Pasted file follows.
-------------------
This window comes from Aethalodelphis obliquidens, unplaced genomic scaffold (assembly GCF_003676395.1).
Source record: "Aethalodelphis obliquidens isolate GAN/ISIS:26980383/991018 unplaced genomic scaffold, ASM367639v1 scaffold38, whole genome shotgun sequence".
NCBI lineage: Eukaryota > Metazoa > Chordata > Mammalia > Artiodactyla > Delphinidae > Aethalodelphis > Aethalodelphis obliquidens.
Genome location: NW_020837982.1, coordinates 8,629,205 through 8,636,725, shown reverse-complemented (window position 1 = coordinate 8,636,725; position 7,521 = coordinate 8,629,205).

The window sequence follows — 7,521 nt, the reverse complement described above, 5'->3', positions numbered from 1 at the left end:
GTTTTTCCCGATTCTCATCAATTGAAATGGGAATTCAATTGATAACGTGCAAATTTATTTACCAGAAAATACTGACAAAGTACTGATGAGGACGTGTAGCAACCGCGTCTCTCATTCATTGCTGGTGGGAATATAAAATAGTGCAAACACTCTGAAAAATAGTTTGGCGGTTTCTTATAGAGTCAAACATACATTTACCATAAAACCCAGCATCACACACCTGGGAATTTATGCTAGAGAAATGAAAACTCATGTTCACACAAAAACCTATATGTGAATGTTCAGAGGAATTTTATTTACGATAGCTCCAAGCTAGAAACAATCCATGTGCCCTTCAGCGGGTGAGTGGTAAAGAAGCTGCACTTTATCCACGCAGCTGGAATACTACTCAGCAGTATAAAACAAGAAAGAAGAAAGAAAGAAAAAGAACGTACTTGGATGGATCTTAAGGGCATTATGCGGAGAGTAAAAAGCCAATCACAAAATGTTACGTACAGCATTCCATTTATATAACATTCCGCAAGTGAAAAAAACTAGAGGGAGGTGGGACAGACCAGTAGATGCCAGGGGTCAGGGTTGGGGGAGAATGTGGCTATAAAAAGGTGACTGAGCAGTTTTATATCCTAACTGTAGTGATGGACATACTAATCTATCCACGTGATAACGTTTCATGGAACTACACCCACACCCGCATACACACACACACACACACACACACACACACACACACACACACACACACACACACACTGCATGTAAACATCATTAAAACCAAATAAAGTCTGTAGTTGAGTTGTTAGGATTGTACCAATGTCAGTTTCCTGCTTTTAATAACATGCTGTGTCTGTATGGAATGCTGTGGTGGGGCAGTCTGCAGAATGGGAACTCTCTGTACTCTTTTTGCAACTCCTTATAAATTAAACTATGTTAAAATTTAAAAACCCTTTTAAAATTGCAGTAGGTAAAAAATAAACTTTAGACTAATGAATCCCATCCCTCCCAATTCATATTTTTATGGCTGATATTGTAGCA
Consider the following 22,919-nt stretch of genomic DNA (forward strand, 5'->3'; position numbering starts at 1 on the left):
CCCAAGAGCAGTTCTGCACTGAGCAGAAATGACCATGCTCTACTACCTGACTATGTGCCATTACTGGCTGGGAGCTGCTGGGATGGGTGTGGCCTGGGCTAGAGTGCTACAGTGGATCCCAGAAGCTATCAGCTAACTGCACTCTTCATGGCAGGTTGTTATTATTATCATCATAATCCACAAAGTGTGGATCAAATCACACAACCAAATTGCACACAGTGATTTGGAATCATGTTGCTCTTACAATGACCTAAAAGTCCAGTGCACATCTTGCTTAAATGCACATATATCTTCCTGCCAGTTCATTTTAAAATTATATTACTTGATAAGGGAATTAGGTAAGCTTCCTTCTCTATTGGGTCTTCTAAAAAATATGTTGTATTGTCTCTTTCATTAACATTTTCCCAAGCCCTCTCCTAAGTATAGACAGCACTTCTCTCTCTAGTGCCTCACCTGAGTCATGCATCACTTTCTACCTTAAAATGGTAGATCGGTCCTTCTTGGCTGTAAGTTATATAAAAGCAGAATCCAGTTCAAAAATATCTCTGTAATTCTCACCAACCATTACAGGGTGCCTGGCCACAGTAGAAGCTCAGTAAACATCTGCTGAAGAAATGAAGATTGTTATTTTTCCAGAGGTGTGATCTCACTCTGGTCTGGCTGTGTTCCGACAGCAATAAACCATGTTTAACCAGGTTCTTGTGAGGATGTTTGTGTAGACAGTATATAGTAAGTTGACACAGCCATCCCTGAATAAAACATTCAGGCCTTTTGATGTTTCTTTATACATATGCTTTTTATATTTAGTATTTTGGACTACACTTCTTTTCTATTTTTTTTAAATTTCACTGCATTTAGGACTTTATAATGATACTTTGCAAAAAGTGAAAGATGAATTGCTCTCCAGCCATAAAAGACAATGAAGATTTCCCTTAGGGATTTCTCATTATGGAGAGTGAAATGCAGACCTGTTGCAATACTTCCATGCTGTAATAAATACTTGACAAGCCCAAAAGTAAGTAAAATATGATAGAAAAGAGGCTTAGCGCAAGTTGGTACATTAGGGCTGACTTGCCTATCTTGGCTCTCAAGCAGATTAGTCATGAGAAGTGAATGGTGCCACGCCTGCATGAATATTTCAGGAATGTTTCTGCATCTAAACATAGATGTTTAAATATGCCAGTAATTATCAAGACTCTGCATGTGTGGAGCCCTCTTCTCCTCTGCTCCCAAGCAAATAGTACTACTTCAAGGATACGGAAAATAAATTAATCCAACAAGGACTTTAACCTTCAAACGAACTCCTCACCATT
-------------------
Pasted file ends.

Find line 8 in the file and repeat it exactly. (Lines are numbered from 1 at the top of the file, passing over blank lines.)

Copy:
CCCAAGAGCAGTTCTGCACTGAGCAGAAATGACCATGCTCTACTACCTGACTATGTGCCATTACTGGCTGGGAGCTGCTGGGATGGGTGTGGCCTGGGCTAGAGTGCTACAGTGGATCCCAGAAGCTATCAGCTAACTGCACTCTTCATGGCAGGTTGTTATTATTATCATCATAATCCACAAAGTGTGGATCAAATCACACAACCAAATTGCACACAGTGATTTGGAATCATGTTGCTCTTACAATGACCTAAAAGTCCAGTGCACATCTTGCTTAAATGCACATATATCTTCCTGCCAGTTCATTTTAAAATTATATTACTTGATAAGGGAATTAGGTAAGCTTCCTTCTCTATTGGGTCTTCTAAAAAATATGTTGTATTGTCTCTTTCATTAACATTTTCCCAAGCCCTCTCCTAAGTATAGACAGCACTTCTCTCTCTAGTGCCTCACCTGAGTCATGCATCACTTTCTACCTTAAAATGGTAGATCGGTCCTTCTTGGCTGTAAGTTATATAAAAGCAGAATCCAGTTCAAAAATATCTCTGTAATTCTCACCAACCATTACAGGGTGCCTGGCCACAGTAGAAGCTCAGTAAACATCTGCTGAAGAAATGAAGATTGTTATTTTTCCAGAGGTGTGATCTCACTCTGGTCTGGCTGTGTTCCGACAGCAATAAACCATGTTTAACCAGGTTCTTGTGAGGATGTTTGTGTAGACAGTATATAGTAAGTTGACACAGCCATCCCTGAATAAAACATTCAGGCCTTTTGATGTTTCTTTATACATATGCTTTTTATATTTAGTATTTTGGACTACACTTCTTTTCTATTTTTTTTAAATTTCACTGCATTTAGGACTTTATAATGATACTTTGCAAAAAGTGAAAGATGAATTGCTCTCCAGCCATAAAAGACAATGAAGATTTCCCTTAGGGATTTCTCATTATGGAGAGTGAAATGCAGACCTGTTGCAATACTTCCATGCTGTAATAAATACTTGACAAGCCCAAAAGTAAGTAAAATATGATAGAAAAGAGGCTTAGCGCAAGTTGGTACATTAGGGCTGACTTGCCTATCTTGGCTCTCAAGCAGATTAGTCATGAGAAGTGAATGGTGCCACGCCTGCATGAATATTTCAGGAATGTTTCTGCATCTAAACATAGATGTTTAAATATGCCAGTAATTATCAAGACTCTGCATGTGTGGAGCCCTCTTCTCCTCTGCTCCCAAGCAAATAGTACTACTTCAAGGATACGGAAAATAAATTAATCCAACAAGGACTTTAACCTTCAAACGAACTCCTCACCATT